From Secret Origins (Vol. 3) #12 (1987)

Feeling as though they cheated death, the four men claimed that they were living on ‘borrowed time.’ They decided to buy matching jumpsuits and do the things that other people just couldn’t do. They would challenge the unknown.

Due to the similar origin story and matching jumpsuits, the original Challengers of the Unknown were very visually similar to the Fantastic Four only without the whole cosmic rays thing. It must have been an aesthetic that Jack Kirby enjoyed during these years.

In the Challs’ early adventures, the ‘unknown’ turned out to be a lot of giant creatures from beneath the earth, giant robots from other dimensions, and giant aliens from outer space. Also, giant primates.

From Challengers of the Unknown (Vol. 1) #20 (1961)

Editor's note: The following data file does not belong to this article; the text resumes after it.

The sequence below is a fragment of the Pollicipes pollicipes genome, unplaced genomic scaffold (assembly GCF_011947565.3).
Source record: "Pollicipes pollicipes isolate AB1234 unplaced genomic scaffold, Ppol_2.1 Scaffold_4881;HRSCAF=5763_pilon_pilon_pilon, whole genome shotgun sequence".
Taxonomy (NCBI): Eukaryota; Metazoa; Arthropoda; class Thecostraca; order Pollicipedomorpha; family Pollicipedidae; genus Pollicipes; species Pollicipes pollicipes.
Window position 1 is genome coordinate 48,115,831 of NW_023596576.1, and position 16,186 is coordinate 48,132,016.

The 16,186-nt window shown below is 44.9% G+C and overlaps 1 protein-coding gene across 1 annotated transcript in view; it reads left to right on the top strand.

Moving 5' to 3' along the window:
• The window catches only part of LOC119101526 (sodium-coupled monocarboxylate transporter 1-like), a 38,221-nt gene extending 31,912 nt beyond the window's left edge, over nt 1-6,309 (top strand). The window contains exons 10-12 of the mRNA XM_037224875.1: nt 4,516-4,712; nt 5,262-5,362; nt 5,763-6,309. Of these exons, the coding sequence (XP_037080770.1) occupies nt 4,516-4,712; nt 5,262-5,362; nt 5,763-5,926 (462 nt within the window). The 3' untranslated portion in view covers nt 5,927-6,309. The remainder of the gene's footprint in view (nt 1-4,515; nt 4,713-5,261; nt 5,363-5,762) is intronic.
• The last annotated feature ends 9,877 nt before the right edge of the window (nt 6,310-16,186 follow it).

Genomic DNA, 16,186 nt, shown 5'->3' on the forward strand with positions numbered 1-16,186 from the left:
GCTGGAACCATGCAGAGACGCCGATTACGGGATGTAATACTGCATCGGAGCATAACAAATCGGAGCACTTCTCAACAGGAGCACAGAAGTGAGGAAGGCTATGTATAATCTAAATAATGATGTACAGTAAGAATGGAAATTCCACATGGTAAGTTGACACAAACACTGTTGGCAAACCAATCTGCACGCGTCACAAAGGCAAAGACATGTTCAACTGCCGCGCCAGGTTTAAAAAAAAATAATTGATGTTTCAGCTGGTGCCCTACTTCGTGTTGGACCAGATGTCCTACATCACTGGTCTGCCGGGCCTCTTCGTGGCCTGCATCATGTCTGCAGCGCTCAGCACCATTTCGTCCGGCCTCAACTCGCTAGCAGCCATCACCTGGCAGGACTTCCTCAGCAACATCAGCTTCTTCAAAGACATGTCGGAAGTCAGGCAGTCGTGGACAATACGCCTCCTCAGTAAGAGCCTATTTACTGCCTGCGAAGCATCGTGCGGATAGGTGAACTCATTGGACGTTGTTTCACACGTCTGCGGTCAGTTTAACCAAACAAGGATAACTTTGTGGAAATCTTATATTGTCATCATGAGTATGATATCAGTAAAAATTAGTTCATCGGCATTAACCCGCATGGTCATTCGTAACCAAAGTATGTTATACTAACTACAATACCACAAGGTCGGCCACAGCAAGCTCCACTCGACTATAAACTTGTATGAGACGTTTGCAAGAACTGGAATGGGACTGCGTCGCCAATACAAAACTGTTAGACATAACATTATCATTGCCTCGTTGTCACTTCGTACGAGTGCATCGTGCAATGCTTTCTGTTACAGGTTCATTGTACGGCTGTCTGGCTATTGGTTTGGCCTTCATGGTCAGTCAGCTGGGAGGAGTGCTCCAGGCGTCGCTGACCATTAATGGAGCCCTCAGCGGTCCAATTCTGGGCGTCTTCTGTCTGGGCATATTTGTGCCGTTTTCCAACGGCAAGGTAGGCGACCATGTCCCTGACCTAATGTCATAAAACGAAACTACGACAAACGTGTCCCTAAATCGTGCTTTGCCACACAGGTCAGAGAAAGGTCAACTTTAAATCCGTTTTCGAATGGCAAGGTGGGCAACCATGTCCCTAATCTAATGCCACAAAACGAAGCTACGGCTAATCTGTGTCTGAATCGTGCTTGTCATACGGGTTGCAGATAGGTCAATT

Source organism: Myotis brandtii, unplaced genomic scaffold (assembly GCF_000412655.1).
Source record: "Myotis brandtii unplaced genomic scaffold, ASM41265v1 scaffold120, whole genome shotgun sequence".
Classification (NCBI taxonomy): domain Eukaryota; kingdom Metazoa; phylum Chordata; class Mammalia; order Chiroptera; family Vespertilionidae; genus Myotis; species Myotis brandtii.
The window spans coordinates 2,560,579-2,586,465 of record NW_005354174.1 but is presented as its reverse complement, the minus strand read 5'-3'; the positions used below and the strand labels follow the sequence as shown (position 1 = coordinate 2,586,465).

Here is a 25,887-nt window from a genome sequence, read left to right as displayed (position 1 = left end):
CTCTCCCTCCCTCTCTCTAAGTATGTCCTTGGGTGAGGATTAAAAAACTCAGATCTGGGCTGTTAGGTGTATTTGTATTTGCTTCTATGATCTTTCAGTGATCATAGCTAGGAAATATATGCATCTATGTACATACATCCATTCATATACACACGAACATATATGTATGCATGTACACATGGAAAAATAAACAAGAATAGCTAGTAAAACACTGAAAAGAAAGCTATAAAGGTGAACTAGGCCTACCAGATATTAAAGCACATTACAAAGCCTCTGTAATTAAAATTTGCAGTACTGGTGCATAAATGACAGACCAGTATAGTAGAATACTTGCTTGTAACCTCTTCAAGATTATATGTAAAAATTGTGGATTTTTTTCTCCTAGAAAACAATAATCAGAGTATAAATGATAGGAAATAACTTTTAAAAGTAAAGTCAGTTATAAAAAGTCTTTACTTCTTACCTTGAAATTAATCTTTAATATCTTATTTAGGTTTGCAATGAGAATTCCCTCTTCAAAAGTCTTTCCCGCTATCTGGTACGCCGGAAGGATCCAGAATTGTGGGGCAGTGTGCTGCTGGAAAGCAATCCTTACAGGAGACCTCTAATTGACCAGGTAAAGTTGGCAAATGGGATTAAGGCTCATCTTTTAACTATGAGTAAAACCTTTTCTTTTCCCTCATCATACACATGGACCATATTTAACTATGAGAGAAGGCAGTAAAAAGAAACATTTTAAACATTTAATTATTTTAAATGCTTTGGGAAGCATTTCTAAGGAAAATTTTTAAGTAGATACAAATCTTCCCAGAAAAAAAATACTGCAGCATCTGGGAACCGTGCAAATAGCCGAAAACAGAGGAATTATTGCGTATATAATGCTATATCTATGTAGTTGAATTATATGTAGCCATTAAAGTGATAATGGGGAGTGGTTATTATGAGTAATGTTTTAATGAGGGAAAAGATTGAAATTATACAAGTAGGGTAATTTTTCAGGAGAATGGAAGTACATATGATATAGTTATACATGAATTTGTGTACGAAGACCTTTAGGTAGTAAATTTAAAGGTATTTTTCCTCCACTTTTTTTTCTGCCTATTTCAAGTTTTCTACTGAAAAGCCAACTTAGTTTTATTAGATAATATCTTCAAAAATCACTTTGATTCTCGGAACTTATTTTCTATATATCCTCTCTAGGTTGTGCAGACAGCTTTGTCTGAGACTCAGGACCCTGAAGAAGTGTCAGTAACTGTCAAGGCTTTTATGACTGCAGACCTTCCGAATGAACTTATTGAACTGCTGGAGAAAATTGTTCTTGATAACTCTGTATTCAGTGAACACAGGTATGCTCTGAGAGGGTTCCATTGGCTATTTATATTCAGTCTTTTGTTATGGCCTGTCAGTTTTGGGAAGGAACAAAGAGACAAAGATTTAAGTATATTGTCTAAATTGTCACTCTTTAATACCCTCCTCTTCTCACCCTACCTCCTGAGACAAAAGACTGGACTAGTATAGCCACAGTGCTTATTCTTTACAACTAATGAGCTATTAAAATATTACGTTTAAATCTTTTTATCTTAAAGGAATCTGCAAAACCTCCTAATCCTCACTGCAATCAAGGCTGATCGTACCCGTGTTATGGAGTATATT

During all this commotion, the Challs took a home base in a location they called Challengers Mountain, which was a hollowed out mountain top. Also during this time they took on an honorary fifth member of the team named June Robbins. June was an archaeologist and knowledgeable about technology, but she hadn’t lived through the same plane crash as the men. She was just a sidekick.

The Challs’ ongoing series wrapped up in 1970, although a few sporadic attempts to get it going again failed to get things moving. During one such attempt, a novel was published featuring a brand new Challengers story. In it, our heroes traveled to South America to take on a local swamp monster and ran into some Nazis. It’s actually quite fun. Perhaps the strangest thing about it is the lack of ties to the comic anywhere on the book jacket. There’s not a DC logo to be found anywhere. If you didn’t know this was based on a comic book, the book didn’t seem to think you needed to.